Vested commercial interests and the Swiss upper and lower houses of parliament backed the deal, mounting a campaign of expensive advertisements favour of buying the jets, but despite this public relations onslaught, Swiss Socialists, Greens and the Group for Switzerland without an Army secured a referendum by collecting the 50,000 signatures needed.

gripen2-graphic

Reuters reported that around 53.4% voted against the government’s proposal and twelve cantons rejected the creation of a fund for the acquisition – the no vote was especially strong in the west of the country.

Andreas Weibel of the Group for Switzerland without an Army, emphasises that only in Switzerland do people have a direct say in their country’s military procurement.

Two years later, however, as Flight Global records, a second effort will be made to  acquire these new fighter planes: defence minister Guy Parmelin has announced that a study into the acquisition of a new fighter will be submitted to parliament in 2017.

 

 

 


Proper soldiering: developing a different view of security

September 3, 2016

Amid appalling news of man-made brutality from Yemen, Syria and other conutries a ray of humanity penetrates, recalling senior military figures who have advocated a constructive use of military skills, in environmental work, emergencies, peacekeeping, peace building and – first and foremost they would say – defence of their country’s border.

Michael Harbottle, a former chief of peacekeeping forces in Cyprus, pointed out the advantages of using military skills and equipment in What is Proper Soldiering? p15:

“From time immemorial armies and navies have responded to calls for help in peacetime. Now the air forces can provide an additional dimension to that help by being able to transport aid and rescue teams into remote and isolated areas not easily accessible by land. Flooding and earthquakes have been the more prevalent disasters for which all three services of the armed forces have been required. The navy with their small craft have provided a means of reaching and bringing to safety stranded victims of cyclone disasters”.

General Eustace D’Souza (Mumbai) gave a memorable and well-received One World Trust lecture in the House of Commons in 2001.

He spoke about his work promoting the creation of a structure for environmental protection within the three Indian armed services, so that today every unit has a specific environmental role to play. He regarded this as central to global security and part of the whole ‘web of life’.

The San Diego UnionTribune reports that in Ingolstadt, Bavaria, Defense Minister Ursula von der Leyen and Federal Labour Agency chief Frank-Juergen Weise formally initiated a pilot project on Thursday.

german troops help refugees

Refugees from the Syrian bombardment are learning how to reconstruct houses and acquiring other civil reconstruction skills at a German military education centre where, for 12 weeks, military experts are teaching 120 refugees engineering, construction, sanitation and other skills in three four-week courses. “The goal is for these young people to get good basic training,” the defense minister told reporters.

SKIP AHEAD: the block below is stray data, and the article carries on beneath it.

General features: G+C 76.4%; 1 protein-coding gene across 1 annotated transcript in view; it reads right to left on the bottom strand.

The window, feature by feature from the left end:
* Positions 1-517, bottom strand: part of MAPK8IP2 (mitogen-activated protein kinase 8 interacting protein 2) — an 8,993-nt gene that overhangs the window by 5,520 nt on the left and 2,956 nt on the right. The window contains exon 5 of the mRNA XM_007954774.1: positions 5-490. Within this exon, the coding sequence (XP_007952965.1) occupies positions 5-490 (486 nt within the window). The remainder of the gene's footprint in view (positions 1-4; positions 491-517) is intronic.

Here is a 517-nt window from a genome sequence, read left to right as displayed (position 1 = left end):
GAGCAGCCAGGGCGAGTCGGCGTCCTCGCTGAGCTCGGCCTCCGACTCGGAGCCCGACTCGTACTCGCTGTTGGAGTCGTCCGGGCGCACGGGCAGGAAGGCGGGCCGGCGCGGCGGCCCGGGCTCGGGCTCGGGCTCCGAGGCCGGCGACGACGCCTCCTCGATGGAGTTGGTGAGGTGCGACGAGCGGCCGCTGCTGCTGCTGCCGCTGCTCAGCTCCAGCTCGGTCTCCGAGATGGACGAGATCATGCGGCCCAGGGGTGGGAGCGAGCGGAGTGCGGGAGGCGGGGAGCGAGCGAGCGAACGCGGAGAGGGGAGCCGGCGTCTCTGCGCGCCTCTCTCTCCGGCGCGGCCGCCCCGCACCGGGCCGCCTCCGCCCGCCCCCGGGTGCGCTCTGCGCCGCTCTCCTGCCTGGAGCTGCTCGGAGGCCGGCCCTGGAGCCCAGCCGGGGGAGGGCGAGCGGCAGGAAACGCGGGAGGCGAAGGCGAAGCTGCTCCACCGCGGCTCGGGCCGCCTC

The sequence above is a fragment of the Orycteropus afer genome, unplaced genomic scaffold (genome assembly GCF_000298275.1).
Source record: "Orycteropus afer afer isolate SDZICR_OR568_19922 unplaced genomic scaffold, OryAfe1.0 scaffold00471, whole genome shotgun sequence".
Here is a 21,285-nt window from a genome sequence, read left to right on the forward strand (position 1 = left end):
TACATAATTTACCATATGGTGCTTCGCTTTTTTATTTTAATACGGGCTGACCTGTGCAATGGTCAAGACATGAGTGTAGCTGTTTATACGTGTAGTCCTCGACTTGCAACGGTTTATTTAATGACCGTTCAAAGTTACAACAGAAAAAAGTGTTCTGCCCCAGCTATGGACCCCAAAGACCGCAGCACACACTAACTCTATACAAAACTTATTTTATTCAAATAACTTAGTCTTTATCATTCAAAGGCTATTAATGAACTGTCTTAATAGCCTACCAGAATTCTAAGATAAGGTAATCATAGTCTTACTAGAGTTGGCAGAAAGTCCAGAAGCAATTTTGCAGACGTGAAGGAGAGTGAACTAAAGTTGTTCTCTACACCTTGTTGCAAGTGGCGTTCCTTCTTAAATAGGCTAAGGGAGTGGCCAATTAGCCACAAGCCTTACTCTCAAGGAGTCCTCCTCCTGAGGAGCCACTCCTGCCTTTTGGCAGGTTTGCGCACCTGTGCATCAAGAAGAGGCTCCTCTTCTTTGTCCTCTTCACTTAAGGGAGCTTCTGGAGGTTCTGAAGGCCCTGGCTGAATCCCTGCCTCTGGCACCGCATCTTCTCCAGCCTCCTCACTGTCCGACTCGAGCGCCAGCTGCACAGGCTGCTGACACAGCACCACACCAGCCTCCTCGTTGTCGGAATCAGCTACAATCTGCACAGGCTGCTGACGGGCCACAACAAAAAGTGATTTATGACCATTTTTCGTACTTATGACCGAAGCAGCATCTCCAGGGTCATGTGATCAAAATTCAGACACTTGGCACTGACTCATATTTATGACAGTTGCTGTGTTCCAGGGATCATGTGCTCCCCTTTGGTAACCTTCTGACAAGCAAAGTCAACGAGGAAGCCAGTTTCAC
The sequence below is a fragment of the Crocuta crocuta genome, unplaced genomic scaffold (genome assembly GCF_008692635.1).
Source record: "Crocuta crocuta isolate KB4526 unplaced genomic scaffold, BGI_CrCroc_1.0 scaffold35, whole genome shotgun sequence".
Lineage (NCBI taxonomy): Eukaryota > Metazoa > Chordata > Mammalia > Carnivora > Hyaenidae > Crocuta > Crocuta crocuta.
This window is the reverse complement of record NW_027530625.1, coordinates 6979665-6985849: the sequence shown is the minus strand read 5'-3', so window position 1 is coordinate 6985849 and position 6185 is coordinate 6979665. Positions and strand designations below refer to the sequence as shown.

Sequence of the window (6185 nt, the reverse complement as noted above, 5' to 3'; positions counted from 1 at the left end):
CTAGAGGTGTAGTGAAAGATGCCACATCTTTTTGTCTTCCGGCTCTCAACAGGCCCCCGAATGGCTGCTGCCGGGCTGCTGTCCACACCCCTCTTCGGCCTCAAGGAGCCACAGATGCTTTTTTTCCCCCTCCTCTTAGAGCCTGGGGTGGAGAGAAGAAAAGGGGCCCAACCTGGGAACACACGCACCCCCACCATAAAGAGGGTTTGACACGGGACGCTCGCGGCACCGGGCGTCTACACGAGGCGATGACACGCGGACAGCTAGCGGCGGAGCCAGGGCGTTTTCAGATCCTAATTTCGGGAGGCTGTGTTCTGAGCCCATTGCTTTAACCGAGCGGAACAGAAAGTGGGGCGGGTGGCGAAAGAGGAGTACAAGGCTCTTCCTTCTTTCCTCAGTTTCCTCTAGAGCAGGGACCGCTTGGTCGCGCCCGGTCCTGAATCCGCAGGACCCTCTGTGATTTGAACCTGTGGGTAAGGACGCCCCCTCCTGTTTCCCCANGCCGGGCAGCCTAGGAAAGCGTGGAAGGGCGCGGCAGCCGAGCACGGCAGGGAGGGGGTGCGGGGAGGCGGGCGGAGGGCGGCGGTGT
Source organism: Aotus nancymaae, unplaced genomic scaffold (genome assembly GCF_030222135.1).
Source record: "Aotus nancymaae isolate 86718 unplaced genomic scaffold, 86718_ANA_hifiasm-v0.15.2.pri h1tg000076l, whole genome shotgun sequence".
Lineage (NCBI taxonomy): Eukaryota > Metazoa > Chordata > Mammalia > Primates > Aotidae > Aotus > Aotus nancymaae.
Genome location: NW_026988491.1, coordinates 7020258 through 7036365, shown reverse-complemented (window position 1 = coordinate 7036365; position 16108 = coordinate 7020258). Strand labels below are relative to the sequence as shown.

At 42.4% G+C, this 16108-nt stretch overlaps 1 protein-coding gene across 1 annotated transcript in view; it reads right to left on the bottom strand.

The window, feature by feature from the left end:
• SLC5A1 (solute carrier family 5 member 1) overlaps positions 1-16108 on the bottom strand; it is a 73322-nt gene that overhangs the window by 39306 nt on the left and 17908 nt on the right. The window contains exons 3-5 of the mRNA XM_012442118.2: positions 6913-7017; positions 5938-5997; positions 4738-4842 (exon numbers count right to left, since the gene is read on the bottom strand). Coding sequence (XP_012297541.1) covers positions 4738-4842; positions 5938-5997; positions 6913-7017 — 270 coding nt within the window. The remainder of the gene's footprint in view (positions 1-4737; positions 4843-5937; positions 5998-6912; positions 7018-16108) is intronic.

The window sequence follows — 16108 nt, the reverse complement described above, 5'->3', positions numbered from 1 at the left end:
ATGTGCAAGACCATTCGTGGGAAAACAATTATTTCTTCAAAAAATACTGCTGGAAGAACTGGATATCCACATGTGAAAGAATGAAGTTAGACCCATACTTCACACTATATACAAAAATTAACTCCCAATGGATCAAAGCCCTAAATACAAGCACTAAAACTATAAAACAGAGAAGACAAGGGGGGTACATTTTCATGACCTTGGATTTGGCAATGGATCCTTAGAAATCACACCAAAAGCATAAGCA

Von der Leyen said the idea is that the eventual rebuilding of Syria will need “more than just new stones, it will take people with confidence and diverse skills.” Even if the refugees decide not to return home, the programme will help them to acquire the skills they need to work in Germany. Ali Sharqi, a Syrian refugee, took time out from learning how to repair a damaged house to talk with reporters; his primary goal is to learn a marketable skill. As the minister, Ursula von der Leyen said, “We don’t know how long it will take until they can return, so they have to be able to make a living while they are here”.

Eirwen Harbottle recalls meeting Dr (later Prof) Ewan Anderson (geopolitics, Durham University), who has carried out research and practical studies in the Middle East on water and minerals resources issues, international boundary disputes, particularly relating to water, refugee movements, development, minerals and strategic resources. He discussed a joint project in which he would analyse the scientific research presently carried out by different armed forces into environmental/climate issues, while Michael Harbottle would concentrate on the psychological impact on military thinking.

She added that it was clear that individuals in the armed forces who were engaged in environmental protection and allied research, were developing a very different mindset from the old, traditional ideas about ‘expertise in warfighting’ being the basis of security.

More from Michael Harbottle: https://civilisation3000.wordpress.com/articles-2/michael-harbottle-points-out-the-advantages-of-using-military-skills-and-equipment-in-what-is-proper-soldiering-p15/

 

 


Peace in Europe: a precious legacy demeaned

May 28, 2016

Jill Segger opened her article on Ekklesia’s website by recalling David Cameron’s suggestion that Brexit could put European peace at risk and Boris Johnson, ridiculing him with a reference to Germany crossing the border into France and continues:

This kind of political vaudeville demeans the very concept of peace making and keeping, of conflict avoidance and resolution, of memory, sorrow and of the responsibility which we all bear for making it possible for populations to live and flourish in freedom from war. It is historically and morally illiterate and is contrived to sow fear.